“We have taught them how to wear clothes,” says samosa-seller Nibha Banerjee, who has been setting up a shop in the market for 30 years. Someone called Banerjee? Here? But of course; after the creation of Bangladesh in 1971, a lot many refugees were re-settled in these parts and have since made it their home.

This is also where the tribal people – who usually speak Gondi, Maria and Halba – pick up a smattering of Hindi and English. Some of their children study in schools run by the Ramakrishna Mission or the government. Last year, for the first time, three boys from a village in Abujmarh joined Delhi University.

Muru Ram, a 19-year-old boy who has come to Orchha to buy a chain saw for his father, has studied in a Mission school, and now wants to go to Jagdalpur for further studies. The chain saw is not available, and he is asked to come back after a few weeks.

There are rumours that local Maoists have asked hawkers not to sell Chinese goods. The news is unconfirmed and unexplained, but the shopkeepers are worried. “We will clear the stock and not pick up fresh ones. But we will run into losses if we don’t sell Chinese goods,” Soni says.

Ironically, the sale of Chinese goods is the only issue on which the Maoists and the Centre are on the same page.

For the villagers of Abujmarh, China perhaps is no longer a symbol of guerilla warfare with the promise of revolution. It now stands for lights, phones, batteries and music, for profitable commerce and ease of life, no more.

ABUJMARH: LOST IN TRANSITION

• Area: 4,975 square kilometres, mostly unmapped and inaccessible.
• Stretch of metal road: 54 kilometres
• Population: 34,950
• Maoists (rough estimate): 500
• Security forces: 800 across six camps (Orchha, Dhanora, Basingbahar, Kurusnar, Akabeda and Kukdajhor)
• Security personnel killed between 2012 and 2016: 11
• Maoists killed: 36
• Government schools: 135 across only 30 villages
• Schools destroyed in 10 years: 50*
• Healthcare centres: 6 across 5 villages; 42 had been sanctioned
• Healthcare centres destroyed in  10 years: 12*

*No damage to schools and healthcare centres in the last 5 years
Source: Government and police in Narayanpur and Orchha.

 

Published in The Telegraph, December 26, 2016.

(https://www.telegraphindia.com/1161225/jsp/7days/story_126631.jsp)

Sonia Sarkar travels to the benighted Bastar heartland and discovers a populace scalded by a rogue conflict between Maoists and proxy striking arms of the state. Her report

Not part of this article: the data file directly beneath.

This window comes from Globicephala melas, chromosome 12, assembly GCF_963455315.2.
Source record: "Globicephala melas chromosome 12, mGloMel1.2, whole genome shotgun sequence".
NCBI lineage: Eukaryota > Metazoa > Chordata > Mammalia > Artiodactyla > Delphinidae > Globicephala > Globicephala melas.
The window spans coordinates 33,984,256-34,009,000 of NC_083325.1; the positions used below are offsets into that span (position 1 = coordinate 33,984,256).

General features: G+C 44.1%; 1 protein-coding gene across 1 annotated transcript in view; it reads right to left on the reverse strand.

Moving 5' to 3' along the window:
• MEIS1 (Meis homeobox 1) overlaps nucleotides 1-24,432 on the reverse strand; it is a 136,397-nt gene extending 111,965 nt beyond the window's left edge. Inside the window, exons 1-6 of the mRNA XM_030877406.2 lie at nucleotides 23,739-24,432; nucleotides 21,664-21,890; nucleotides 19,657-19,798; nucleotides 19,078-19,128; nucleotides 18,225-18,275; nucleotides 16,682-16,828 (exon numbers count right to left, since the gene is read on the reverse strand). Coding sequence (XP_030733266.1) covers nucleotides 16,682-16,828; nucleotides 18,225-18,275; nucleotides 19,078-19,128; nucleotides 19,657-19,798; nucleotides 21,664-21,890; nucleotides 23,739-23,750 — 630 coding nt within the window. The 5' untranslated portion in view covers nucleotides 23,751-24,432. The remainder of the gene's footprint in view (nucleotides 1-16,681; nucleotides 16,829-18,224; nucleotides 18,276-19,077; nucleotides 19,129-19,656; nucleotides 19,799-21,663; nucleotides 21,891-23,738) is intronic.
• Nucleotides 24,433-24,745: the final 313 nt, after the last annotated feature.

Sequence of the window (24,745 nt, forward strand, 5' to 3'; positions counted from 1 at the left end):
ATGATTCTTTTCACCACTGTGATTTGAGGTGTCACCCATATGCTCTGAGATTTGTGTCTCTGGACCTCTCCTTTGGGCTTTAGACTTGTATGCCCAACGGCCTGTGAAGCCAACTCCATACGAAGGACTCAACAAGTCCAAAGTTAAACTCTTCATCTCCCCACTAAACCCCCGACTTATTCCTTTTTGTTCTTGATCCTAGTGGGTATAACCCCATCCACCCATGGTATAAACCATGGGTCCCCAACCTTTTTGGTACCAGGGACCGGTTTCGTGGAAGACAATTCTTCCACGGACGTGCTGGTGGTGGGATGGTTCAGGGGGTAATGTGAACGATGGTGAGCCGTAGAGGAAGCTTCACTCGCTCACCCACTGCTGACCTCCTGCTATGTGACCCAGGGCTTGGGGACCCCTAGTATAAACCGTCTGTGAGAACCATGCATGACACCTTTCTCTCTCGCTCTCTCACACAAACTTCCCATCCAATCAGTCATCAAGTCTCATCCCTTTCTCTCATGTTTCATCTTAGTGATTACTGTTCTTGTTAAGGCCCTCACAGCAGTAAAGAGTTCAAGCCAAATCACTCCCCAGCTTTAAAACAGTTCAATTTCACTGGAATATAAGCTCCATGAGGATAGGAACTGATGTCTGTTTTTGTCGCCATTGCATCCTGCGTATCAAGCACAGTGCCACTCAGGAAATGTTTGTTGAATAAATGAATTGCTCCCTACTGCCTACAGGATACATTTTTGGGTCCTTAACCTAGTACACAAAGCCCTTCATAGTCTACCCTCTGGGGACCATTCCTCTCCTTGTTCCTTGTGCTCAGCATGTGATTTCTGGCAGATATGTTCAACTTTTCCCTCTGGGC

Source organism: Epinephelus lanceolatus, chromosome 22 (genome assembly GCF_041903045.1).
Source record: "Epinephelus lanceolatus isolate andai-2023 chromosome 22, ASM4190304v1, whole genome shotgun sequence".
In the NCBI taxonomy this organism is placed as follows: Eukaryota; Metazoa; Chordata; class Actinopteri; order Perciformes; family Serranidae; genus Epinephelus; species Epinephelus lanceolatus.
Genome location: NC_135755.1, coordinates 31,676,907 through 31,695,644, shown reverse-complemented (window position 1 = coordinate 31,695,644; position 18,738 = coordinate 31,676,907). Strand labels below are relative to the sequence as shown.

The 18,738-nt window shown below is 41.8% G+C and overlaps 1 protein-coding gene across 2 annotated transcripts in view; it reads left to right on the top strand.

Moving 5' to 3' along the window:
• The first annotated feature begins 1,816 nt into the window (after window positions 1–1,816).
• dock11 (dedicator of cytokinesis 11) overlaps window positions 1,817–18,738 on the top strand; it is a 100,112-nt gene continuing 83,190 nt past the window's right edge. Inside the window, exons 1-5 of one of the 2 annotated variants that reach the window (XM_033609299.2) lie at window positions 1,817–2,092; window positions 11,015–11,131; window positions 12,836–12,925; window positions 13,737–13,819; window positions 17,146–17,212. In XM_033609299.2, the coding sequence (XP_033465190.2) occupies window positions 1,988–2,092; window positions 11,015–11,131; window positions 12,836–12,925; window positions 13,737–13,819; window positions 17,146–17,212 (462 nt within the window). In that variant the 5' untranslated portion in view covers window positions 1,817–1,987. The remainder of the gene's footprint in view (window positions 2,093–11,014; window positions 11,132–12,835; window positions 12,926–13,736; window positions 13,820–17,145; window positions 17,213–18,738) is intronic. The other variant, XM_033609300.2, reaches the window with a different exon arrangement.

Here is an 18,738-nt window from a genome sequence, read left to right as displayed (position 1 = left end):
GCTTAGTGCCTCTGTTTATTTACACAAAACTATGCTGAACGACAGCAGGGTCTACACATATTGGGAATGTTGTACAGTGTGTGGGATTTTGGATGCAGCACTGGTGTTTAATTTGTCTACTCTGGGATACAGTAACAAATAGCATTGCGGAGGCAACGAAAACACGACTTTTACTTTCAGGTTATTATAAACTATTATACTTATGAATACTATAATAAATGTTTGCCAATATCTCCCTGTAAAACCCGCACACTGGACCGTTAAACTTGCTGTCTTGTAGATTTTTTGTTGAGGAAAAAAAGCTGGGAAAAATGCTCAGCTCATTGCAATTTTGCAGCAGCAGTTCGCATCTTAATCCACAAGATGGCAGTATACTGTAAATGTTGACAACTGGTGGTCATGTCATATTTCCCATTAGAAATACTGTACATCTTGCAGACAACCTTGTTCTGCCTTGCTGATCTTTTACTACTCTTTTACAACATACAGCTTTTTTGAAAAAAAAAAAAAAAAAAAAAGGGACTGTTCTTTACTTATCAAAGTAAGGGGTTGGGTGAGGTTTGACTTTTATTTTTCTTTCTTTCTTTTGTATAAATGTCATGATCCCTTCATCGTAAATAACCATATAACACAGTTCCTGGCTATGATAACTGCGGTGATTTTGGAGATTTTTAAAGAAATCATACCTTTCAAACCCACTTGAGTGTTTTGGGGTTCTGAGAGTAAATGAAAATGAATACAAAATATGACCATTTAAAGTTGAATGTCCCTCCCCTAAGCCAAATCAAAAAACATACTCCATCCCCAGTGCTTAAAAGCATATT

• DEATH AIN’T NO WAY OF LIVING: Anita and Ramesh Mandavi at their home in Surnar village, Dantewada. Their brother, Kanki, was allegedly killed in a fake encounter in January this year; Pic: Sonia Sarkar

The two teenagers were inseparable. They danced together at village weddings, laughed together – and died together. They were near a stream, chatting the way they always did, when they were gunned down by a group of policemen.

“I saw the cops shooting them,” says 19-year-old Vanjam Hungla, another resident of Palamadgu village in Chhattisgarh’s Sukma district.

Sariyam Pojje and Vanjam Shanti fell to the ground. Hungla saw that. Pojje was still alive. “Then the cops shot her again,” Hungla says. “The bullet hit her stomach and her intestines popped out.” He could see a packet of tamarind chutney tied to her waist.

Hungla, detained by the police for 19 days after the killing, says he was asked to carry the bodies to the Polampally police station, 10 kilometres from where they were killed on January 30.

The police later said that the girls were Maoists: their names were added to the growing list of “Maoists killed in encounters” in Chhattisgarh.

The two teenagers, villagers say, were killed by constables of the ” arakshak police” or the District Reserve Guard (DRG). Most DRG members are surrendered Maoists. Some left the underground guerrilla group after being disillusioned by their ideology; some for a better life. Joining the DRG or the Gopniya Sainik (Secret Police) assures them of an income and perks.

“Some of them ate a roti and sat under a fan for the first time in their lives after joining the force,” says IG (Bastar range) S.R.P. Kalluri.

  • Divide and kill: File photograph of a District Reserve Guard team returning from an anti-Maoist operation